Hospitals are known to be both rewarding and high-pressure workplaces.
As with most careers, Nurses, Midwives and Assistants in Nursing (AIN) face the challenge of balancing work demands with personal life. When the pressures of work begin to mount, it can be difficult to find that balance, ensuring there is still time to look after your wellbeing. With knowledge, resources, and tangible support from their workplace, Nurses, Midwives and AINs can significantly improve their experience of finding a work-life balance, despite the demands or pressures of work.
Connor Lynch, Registered Nurse and ANMF ACT Workplace Delegate, says that wellbeing is as much a state of mind as a physical state.
“Wellbeing is the personal state of contentment. It’s the absence of worry or injury or illness. But it’s also a state of flux. It’s the balance of managing life’s stressors, and your mental and physical health.”
In the professions of nursing and midwifery, Connor said that wellbeing is fundamental. In both professions, you are consistently confronted with diseases and trauma, sometimes on the daily, which can affect your worldview.
“In this career path, you’re constantly confronted by people who are in traumatic scenarios, or are extremely unwell, which can be very distressing. You have to remind yourself that most people are out there living a relatively healthy and happy life.”
Connor said that in these cases, personal wellbeing is essential – as Nurses and Midwives often have to deal with distressing instances of disease, trauma and death.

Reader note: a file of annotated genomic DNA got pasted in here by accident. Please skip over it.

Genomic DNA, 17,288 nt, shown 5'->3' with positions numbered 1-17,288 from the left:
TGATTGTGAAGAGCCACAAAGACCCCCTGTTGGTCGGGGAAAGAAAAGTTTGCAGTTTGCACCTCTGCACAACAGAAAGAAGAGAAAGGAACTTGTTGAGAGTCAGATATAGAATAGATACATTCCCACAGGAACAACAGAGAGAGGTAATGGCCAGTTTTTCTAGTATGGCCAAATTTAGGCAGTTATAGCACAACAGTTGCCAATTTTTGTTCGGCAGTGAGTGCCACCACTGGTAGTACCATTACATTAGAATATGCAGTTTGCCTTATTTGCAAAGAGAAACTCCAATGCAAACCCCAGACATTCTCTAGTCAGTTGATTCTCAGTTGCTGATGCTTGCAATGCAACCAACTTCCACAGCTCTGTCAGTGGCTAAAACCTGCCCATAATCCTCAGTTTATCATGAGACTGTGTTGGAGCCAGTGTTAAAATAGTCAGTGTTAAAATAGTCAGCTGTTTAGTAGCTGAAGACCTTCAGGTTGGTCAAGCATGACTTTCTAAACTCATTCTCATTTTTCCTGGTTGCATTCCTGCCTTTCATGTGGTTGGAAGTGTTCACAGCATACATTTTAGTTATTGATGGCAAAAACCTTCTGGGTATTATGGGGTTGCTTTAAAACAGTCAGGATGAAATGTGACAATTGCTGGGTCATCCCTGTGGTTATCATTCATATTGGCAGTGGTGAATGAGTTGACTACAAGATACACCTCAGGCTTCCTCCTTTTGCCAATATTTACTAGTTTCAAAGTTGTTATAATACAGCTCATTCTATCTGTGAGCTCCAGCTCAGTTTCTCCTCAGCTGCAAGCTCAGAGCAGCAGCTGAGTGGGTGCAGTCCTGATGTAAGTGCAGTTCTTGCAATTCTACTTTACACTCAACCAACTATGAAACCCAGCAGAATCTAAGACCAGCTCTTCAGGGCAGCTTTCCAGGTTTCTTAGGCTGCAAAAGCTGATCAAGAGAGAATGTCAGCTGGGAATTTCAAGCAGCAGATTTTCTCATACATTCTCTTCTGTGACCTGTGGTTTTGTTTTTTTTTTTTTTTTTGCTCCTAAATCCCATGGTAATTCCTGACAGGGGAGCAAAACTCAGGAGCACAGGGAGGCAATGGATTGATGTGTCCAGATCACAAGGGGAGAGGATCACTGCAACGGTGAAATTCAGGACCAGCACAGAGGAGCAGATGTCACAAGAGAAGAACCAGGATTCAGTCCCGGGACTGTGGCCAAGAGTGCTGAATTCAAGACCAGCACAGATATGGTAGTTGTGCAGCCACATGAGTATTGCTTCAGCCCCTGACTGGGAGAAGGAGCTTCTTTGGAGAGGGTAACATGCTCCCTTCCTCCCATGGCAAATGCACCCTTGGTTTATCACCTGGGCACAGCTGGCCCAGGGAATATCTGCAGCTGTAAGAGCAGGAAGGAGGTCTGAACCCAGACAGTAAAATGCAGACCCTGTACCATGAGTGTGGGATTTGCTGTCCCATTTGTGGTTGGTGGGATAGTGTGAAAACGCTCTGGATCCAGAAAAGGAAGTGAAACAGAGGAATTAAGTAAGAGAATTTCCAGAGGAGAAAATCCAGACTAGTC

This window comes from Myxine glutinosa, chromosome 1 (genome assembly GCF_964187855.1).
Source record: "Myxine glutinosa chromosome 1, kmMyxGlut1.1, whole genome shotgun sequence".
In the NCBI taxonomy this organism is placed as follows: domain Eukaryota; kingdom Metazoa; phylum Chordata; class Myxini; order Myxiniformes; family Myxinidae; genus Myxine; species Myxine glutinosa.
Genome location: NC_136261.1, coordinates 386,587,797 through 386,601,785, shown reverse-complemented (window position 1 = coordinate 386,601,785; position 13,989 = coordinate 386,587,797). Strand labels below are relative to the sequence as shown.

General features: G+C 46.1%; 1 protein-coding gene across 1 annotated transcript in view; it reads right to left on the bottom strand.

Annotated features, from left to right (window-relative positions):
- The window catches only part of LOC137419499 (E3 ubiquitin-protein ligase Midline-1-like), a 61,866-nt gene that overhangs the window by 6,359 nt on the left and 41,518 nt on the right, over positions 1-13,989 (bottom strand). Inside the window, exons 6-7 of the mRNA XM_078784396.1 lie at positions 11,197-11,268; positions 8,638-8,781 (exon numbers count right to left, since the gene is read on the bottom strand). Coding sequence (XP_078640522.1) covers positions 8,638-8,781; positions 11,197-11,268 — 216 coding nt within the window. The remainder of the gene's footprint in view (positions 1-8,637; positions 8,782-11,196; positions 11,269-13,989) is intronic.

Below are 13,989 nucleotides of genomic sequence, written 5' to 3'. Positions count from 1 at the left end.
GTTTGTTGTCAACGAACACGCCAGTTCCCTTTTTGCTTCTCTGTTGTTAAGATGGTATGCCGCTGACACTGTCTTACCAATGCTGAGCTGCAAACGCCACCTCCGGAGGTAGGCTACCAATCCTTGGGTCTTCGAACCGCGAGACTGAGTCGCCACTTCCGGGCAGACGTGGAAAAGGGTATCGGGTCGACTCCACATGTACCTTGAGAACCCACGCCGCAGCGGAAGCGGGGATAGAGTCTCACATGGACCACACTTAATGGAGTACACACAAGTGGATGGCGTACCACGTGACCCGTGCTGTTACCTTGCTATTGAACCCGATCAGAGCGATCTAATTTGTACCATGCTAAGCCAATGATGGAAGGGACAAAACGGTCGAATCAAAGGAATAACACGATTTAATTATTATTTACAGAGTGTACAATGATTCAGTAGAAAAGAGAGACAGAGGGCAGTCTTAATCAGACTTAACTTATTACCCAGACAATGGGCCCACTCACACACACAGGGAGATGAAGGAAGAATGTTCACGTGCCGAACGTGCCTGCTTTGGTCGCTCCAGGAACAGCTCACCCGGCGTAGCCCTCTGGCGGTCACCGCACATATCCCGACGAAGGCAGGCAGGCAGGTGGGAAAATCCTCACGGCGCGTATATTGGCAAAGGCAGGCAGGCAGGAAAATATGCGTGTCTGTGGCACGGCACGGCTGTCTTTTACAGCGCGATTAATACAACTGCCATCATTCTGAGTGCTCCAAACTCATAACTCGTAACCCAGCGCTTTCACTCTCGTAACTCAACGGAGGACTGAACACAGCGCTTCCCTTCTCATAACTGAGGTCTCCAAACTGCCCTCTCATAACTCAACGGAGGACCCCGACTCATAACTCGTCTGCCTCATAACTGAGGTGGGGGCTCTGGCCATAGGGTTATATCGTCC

“You have to look after yourself and sometimes put yourself first to maintain your own wellbeing. Otherwise, it’s very challenging.”
Connor emphasised the importance of wellbeing in his own career, touching on how it can be up to both the individual and the workplace to ensure wellbeing is factored into your work.
“Wellbeing at work is about my ability to keep myself healthy, but also my workplace ensuring that I’m cared for, and I feel well so that I can do my job. Wellbeing is about ensuring that the workplace is safe, so that I can thrive, I’m happy to be here, and I can do my job. That’s essential. Then productivity increases, work satisfaction increases - it’s far better for everyone.”
While Connor welcomes efforts to create pockets of relaxation or fun for staff at work, he said that attention needed to be paid to the root causes of stress for Nurses and Midwives – namely staff shortages and the challenging nature of the work.
“One of the hardest aspects of the work is where you may have to deal with weeks of immense pressure, because you’re working at a deficit of multiple things. You might be short staffed, or have a skills shortage, which is then complicated by demand for beds and capacity, but you’re deadlocked by the current landscape of the healthcare system. You’re working against the odds.”
As an ANMF ACT member and Workplace Delegate, Connor has also witnessed first-hand the importance of union support in encouraging wellbeing practices and the importance of having a work-life balance.
“Being part of the ANMF ACT has allowed me to be heard. It’s hard to quantify just how essential that’s been in my ability to raise issues and achieve goals, knowing I’ve always got the support of the union. When you understand how systems work, you can better navigate them. The ANMF ACT helps illuminate some of the mystery, and it makes it easier to know what to do or where to go when you need that help.”
Connor said he has found that the only way to relieve some of this pressure on the individual level is to realise the importance of balancing work and personal life, and practice being able to leave the stresses of work behind.
“I think you have to get really good at training yourself to leave the worries of work at work. At the end of the workday, whether you practice mindfulness or meditation or listen to music or podcasts in the car, you must close the book on the day. You need to be able to say: okay, that was work. Now I’m going to go on living my life.”
Connor also advocates for giving yourself proper time to rest and recharge.
To do this successfully, Connor said it was important to identify what brings you joy, and focus on cultivating hobbies that you can spend time on outside of work.